While the hands-on owner/breeder waits until the young horses are well schooled before he steps into the jog cart, he spends plenty of time watching them learn their early lessons and dreaming about their future prospects.

“I’m so excited just watching the babies getting broke right now. That’s when you start dreaming again. Well, I’m always dreaming, because you have to be a complete idiot to have a lot of your business with yearlings, because it’s a sure way to go broke,” said Millar, who was introduced to standardbreds by his father George Millar, Sr. “But it’s just that love of horses, it’s the love of seeing something you bred, like most of these babies, I’ve watched them being born.”

The Millar Farms team is working with 13 yearlings this fall and the one their owner is spending the most time dreaming about is a Big Jim filly out of Catch A Wish. The filly is a full-sister to $303,770 winner Fancourt and a half-sister to six others who earned more than $100,000 in their racing careers.

“You know, all they do is throw me good horses, that whole family, Little Black Book, her daughters, Catch A Wish, they all make money,” said Millar, whose father purchased Little Black Book in 1993, the spring of her 5-year-old season. “I tell you, I’m just dreaming about this filly (Prohibition Legal) every night when I go to bed. My wife thinks it’s a disease.”

Millar’s affliction has seen him amass the largest herd in the history of the farm this year, a herd he is attempting to trim and has promised his wife, Sondra Millar, he will not add to during yearling or mixed sale season.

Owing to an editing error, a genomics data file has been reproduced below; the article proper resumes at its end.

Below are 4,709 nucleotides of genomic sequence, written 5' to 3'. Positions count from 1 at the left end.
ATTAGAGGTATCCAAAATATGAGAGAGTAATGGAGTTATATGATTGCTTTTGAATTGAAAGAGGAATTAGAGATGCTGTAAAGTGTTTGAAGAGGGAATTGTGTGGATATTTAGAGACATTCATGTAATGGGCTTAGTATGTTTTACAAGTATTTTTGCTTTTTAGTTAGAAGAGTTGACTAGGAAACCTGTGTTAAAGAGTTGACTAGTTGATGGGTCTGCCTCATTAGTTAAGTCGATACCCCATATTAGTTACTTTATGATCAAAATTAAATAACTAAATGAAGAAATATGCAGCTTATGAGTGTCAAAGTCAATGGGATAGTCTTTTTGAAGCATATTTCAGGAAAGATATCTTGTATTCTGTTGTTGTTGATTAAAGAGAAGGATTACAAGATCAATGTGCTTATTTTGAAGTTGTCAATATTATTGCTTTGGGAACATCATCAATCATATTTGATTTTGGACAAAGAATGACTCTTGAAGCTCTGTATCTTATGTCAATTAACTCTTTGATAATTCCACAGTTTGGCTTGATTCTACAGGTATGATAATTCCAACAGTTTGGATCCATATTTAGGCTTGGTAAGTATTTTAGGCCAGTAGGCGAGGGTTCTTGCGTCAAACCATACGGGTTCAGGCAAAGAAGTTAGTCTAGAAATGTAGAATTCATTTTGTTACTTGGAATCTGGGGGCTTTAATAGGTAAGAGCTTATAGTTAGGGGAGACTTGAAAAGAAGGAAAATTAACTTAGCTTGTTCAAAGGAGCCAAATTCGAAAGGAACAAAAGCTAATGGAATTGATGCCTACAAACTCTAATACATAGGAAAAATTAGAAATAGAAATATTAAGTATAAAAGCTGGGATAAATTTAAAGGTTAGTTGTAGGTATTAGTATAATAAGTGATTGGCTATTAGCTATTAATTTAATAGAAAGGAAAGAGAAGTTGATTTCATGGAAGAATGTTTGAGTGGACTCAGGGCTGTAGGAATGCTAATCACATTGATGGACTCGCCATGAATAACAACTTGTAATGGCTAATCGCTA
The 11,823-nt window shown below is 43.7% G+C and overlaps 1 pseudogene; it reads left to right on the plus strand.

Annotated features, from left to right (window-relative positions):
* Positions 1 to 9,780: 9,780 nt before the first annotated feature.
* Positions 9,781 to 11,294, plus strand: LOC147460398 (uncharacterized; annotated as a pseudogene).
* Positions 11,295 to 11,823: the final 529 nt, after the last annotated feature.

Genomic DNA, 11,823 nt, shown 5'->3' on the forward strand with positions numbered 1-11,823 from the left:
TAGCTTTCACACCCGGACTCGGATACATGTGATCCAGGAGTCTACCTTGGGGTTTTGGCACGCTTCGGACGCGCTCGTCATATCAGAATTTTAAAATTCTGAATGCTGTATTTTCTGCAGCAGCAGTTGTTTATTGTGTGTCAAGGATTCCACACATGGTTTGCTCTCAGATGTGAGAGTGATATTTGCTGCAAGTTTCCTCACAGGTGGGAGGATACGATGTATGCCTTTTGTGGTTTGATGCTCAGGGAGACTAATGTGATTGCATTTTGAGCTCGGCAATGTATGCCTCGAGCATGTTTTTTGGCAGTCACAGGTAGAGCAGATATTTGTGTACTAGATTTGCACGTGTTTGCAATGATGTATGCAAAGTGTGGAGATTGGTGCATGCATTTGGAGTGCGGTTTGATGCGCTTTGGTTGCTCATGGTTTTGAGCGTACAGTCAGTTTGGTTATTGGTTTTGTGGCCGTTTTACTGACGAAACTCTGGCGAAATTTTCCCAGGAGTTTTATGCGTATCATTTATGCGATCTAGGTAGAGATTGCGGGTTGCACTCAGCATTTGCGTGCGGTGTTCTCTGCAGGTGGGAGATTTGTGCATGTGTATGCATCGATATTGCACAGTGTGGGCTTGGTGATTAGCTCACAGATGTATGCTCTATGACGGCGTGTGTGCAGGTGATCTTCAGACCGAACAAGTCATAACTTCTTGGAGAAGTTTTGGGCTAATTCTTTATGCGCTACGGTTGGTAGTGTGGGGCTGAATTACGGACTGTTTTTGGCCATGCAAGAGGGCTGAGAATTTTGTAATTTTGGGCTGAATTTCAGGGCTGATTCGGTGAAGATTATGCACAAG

“This year is the most horses I’ve ever had. I think at my main farm where we train the horses we’ve got about 45 or 47, and we’ve got I think 16 broodmares in foal, and I have about 10 horses down with Scott Blackler, my other contract trainer, in New York at Mark Ford’s training centre,” he said. “I’ve sold some this summer, but I’ve got about six or seven, eight, maybe nine, ten to sell, hopefully in the next month.”

In recent years Millar has concentrated on acquiring well-bred fillies in an effort to refresh the farm’s bloodlines and produce future Grassroots and Gold Series competitors.

“My wife gave me heck. She called me a chicken because I raced that Cyclone Sister in the Gold a little bit and thought it was little bit too tough, so I decided we had a better chance racing in the Grassroots and she said, ‘You should be a lot braver. You should take a chance and keep racing in the Gold,’” said Millar. “I’d like to race in the Gold again too. Maybe next year. I’m just happy with this year. I’m happy seeing them all in there and you know what, I’ve been around this long enough, just to see them all race well and do their best and whatever you get, you get. Then they’ll get a holiday and I’ll get working on the other ones.”

The $600,000 Grassroots Championships take place in Races 2 through 9 on Woodbine Mohawk Park’s Saturday, Oct. 10 program, which gets underway at 7 pm. Programs and a live stream are available on the track’s website.

Ontario stakes action Oct. 9 to 15

Oct. 9:
The Raceway at Western Fair District – OSS Gold Series (3cp)

Oct. 10:
Woodbine Mohawk Park – OSS Grassroots Championships

Ontario handicapping picks

A deep selection of handicapping picks for Ontario racetracks — featuring the talents of Garnet Barnsdale, Michael Carter and Melissa Keith — is available on the Ontario Racing website.